Admiral Parker himself was wounded during the battle and lost his pants due to splinters from one of the cannon shots. The Royal Governor of South Carolina, William Campbell, was also wounded by an explosion that left a splinter lodged in his side. He would die from the wound two years later.
Late that night, Admiral Parker decided to order his fleet to retreat from the harbor entrance. The crew of the Actaeon set the ship ablaze and sailed with the rest of the fleet.
Later, the Americans salvaged equipment from the Actaeon and used the cannons to fire on the departing British navy.
Clinton’s men remained on Long Island for another three weeks before eventually withdrawing by sea from the area. Parker’s fleet set sail for New York on July 31, 1776.
It is estimated that the Americans lost approximately 12 men killed and 20 wounded, while British casualties numbered approximately 225. The Bristol, Parker’s flagship, suffered an estimated 40 fatalities and 71 wounded.
Battle of Sullivan’s Island Outcome
The Battle of Sullivan’s Island played a pivotal role in securing the Southern colonies for the Patriot cause for an extended period of over three years. However, the British would return to capture Savannah in 1779 and Charleston in 1780.
George Washington Announces Victory at Sullivan’s Island
On July 21, General Washington’s general orders for the day announced the American victory at the Battle of Sullivan’s Island to the Continental Army in New York.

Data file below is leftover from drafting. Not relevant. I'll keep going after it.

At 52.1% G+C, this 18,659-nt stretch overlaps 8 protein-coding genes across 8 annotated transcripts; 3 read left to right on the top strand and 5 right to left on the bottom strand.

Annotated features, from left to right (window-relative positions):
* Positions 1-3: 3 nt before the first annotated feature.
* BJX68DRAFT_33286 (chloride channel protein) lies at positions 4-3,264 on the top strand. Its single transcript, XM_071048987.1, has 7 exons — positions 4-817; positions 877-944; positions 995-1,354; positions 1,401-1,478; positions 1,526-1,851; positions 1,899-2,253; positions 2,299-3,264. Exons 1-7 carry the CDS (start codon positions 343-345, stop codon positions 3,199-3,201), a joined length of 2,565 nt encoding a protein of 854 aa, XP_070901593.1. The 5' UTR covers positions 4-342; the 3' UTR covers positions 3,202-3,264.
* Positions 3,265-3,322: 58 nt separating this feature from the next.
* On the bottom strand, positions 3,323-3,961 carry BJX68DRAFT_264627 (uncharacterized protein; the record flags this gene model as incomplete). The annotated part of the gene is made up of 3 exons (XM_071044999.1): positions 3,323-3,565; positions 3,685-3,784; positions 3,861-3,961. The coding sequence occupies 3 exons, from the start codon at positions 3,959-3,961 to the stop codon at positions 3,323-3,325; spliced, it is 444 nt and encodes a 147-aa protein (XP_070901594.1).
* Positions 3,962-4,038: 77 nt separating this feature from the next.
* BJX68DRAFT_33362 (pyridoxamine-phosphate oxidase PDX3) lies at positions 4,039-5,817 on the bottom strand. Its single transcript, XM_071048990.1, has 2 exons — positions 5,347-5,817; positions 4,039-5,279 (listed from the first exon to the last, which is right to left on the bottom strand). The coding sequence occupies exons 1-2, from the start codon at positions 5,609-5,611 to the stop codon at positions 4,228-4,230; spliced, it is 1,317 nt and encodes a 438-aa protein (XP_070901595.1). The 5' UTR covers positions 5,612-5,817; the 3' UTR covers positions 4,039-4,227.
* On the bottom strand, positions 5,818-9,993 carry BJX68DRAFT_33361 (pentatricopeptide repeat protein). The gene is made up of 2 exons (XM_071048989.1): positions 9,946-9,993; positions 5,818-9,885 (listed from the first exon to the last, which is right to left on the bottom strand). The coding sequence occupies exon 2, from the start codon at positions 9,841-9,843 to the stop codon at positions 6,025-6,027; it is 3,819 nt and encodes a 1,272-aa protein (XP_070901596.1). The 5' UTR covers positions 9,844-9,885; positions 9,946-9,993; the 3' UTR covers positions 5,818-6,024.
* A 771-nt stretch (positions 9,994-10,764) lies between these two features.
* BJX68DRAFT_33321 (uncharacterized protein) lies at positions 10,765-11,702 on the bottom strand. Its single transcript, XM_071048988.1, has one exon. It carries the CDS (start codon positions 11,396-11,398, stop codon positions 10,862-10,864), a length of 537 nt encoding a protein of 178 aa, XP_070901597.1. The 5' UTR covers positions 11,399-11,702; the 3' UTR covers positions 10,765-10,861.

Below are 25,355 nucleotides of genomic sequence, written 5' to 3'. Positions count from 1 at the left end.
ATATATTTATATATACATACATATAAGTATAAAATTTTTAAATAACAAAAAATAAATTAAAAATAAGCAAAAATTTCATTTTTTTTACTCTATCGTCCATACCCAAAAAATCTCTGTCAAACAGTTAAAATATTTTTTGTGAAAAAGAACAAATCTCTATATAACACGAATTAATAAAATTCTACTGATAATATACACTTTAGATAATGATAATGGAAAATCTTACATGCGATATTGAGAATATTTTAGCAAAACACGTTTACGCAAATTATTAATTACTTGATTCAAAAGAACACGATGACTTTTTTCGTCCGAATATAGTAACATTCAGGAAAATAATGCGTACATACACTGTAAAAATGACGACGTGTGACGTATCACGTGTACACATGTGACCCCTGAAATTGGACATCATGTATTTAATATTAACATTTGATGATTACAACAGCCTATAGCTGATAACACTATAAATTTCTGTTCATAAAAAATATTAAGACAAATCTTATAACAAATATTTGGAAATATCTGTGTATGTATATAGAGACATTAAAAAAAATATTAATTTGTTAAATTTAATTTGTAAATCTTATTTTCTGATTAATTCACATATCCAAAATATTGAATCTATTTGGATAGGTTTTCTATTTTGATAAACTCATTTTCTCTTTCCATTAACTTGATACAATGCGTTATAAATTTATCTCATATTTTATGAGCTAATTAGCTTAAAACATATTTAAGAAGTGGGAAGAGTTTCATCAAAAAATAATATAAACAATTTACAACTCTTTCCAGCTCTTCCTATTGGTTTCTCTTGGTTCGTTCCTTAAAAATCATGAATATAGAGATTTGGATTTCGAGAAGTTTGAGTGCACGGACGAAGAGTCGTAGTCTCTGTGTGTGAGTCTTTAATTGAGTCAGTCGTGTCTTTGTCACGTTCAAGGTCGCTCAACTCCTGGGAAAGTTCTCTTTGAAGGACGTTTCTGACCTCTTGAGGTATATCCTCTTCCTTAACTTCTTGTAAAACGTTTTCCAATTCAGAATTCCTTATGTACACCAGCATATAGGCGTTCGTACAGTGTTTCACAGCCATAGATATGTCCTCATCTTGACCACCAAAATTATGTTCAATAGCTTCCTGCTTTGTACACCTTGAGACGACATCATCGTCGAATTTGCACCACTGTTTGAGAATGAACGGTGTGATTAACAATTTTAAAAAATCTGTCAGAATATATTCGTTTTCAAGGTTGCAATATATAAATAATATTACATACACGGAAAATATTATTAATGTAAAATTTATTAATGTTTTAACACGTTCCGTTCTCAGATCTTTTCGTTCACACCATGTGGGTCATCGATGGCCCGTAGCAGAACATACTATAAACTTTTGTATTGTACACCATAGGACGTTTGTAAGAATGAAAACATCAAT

“This glorious Example of our Troops, under the like Circumstances with us, The General hopes will animate every officer, and soldier, to imitate, and even out do them, when the enemy shall make the same attempt on us: With such a bright example before us, of what can be done by brave and spirited men, fighting in defence of their Country; we shall be loaded with a double share of Shame, and Infamy, if we do not acquit ourselves with Courage, or a determined Resolution to conquer or die: With this hope and confidence, and that this Army will have its equal share of Honour, and Success….With such preparation, and a suitable Spirit, there can be no doubt, but by the blessing of Heaven, we shall repel our cruel Invaders; preserve our Country, and gain the greatest Honor.”
- South Carolina Militia captured Fort Johnson on September 12, 1775.
- The British intended to capture Sullivan’s Island to use it as a base for military operations against Charleston Harbor and Charleston.
- The British ships were unable to easily pass over the sand bar at the entrance to the harbor.
- The walls of Fort Sullivan were 500 feet long, 10 feet high, and 16 feet apart. The fort was square, with a bastion at each corner. Conventional thought at the time was that a fort’s walls had to be built from stone to withstand a naval bombardment.